Hyster is exploring the benefits of using a forklift simulator in response to a growing number of companies interested in using simulation as part of their training programmes.
“Today’s forklift simulation technology provides the user with an immersive, full 3D environment combined with the actual controls and responses of a real lift truck,” said Robbert Wijnandts, commercial trainer for Hyster Company. “Even the toughest operating conditions can be simulated with the virtual forklift to give a real driving experience.”
The new Hyster Simulator has the same seat as featured on the Hyster Fortens model, the same pedals, steering wheel, CANBus and hydraulic controls. The user wears a VR headset (360-degree Oculus stereoscopic goggles) and as their head turns it gives different views through the mast, up, down and to the side, while spectators watch the activity on a screen. The software can also be customised to create experiences with different masts and attachments, such as paper clamps.
“The resistance and feeling is almost exactly the same as the real thing, but the act of moving loads is of course in a risk-free “gaming” environment,” said Wijnandts. “There are many uses for this technology deployed in the right way for the right businesses, from introducing people to the driving experience at an event, through to integrating it into training programmes.”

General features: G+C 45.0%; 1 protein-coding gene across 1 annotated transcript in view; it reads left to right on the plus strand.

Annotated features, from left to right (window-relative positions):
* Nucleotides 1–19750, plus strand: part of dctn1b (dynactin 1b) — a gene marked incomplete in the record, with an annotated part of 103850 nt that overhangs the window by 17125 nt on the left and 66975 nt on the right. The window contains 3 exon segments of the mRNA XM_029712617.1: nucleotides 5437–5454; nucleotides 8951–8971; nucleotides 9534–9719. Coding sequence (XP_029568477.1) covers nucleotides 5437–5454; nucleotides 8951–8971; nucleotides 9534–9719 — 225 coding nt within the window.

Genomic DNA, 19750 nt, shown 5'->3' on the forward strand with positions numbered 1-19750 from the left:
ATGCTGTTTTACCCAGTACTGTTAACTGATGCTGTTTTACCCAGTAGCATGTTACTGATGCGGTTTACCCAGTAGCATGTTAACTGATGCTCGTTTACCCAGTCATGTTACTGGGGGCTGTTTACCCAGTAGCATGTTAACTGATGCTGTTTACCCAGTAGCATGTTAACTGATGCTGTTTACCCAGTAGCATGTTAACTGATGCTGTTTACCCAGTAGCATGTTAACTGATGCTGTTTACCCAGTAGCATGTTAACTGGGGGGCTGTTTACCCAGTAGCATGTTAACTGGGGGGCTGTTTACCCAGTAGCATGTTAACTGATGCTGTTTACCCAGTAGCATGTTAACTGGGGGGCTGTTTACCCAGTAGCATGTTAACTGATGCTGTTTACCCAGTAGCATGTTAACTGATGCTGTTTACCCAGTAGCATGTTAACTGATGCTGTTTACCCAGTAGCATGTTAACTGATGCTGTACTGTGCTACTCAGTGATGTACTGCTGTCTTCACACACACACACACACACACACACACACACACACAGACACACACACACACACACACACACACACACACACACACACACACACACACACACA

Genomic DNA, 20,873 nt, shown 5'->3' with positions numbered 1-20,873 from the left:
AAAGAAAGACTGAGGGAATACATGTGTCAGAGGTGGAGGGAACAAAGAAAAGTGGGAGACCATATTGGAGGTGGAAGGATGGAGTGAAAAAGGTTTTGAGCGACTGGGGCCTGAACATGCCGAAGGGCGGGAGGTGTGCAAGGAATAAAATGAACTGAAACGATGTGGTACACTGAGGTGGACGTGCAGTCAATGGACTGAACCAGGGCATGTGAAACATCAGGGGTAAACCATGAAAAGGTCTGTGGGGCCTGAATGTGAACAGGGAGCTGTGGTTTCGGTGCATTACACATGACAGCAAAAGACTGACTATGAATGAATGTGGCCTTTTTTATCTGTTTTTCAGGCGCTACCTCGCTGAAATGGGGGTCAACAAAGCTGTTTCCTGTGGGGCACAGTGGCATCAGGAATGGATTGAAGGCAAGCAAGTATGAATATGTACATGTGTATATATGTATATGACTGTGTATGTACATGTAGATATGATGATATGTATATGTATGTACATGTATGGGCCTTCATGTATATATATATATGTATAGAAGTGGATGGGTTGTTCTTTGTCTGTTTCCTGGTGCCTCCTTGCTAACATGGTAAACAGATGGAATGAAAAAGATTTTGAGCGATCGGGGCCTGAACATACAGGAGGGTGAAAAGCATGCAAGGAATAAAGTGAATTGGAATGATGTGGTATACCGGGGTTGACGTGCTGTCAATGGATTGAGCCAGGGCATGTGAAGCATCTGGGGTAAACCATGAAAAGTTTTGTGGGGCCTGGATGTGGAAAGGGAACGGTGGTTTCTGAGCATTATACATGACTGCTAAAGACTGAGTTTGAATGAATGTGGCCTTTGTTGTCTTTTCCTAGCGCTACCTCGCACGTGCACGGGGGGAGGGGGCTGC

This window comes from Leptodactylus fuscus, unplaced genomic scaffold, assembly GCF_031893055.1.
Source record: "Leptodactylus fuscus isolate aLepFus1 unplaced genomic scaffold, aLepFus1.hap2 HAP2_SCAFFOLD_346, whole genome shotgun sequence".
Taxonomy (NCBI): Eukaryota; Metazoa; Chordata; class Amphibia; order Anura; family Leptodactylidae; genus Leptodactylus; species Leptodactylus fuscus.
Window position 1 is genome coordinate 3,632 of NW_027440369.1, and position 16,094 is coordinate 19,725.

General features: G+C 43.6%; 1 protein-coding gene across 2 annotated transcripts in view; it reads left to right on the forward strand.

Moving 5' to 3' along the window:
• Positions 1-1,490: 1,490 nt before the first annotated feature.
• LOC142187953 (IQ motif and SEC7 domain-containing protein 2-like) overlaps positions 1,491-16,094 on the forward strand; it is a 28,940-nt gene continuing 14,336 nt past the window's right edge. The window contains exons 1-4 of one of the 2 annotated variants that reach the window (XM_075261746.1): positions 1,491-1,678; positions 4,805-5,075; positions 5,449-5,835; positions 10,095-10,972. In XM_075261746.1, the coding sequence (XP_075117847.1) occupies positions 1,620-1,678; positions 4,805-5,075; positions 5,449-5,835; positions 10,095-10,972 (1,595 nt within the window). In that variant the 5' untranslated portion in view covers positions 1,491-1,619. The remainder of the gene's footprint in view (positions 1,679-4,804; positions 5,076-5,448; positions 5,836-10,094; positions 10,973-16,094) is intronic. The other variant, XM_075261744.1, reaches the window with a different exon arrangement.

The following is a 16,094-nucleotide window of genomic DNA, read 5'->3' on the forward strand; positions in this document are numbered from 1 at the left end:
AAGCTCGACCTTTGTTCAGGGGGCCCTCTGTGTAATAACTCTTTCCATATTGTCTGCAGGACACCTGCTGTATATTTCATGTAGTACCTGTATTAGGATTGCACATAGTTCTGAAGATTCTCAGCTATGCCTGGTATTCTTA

He explained that some critics argue that simulation is not “hands on”, unnecessary and not realistic to the actual equipment, but he said those arguments miss the point as to what simulation can do. Simulator training aims to reduce training costs and any associated risks, particularly early in the training journey.
To operate a lift truck in a live environment, there should typically be three stages to the training, beginning with Basic Operator Training (learning the basics about controls, hydraulics, safety etc.) followed by Specific Job Training (related to the equipment they will actually be using, and any attachments) and lastly Familiarisation Training where the operator is introduced to the actual live operation for the first time.
A mix of classroom-based theory and practical training is typically used to train operators in as little as three days with tens of thousands of operators trained this way each year.
Wijnandts suggests that forklift simulators can now be used throughout this learning journey, by training departments looking to increase trainee engagement, reduce cost and improve safety. It will suit big organisations which deliver training on-site and larger external training providers, with the benefit that they can train a greater number of operators. The simulator has many different settings so it can be used as a tool within different training programmes, from a fun awareness activity for non-operators, through to more detailed training sessions for skilled drivers.
“Rather than going straight to the training area, learning can be accelerated by building the trainees’ muscle memory in the classroom and improving their awareness of space and hazards from the outset,” added Wijnandts, explaining that the pallet-sized unit is easy to set up.
It is not just about training the operators. Simulation can be used to find new potential drivers and give familiarisation training to warehouse operatives, supervisors and managers, providing greater awareness of what drivers can see, and educate about risk. It can also help with more regular refresher training, in the introduction of new safety initiatives, and to deal with issues such as complacency and bad habits.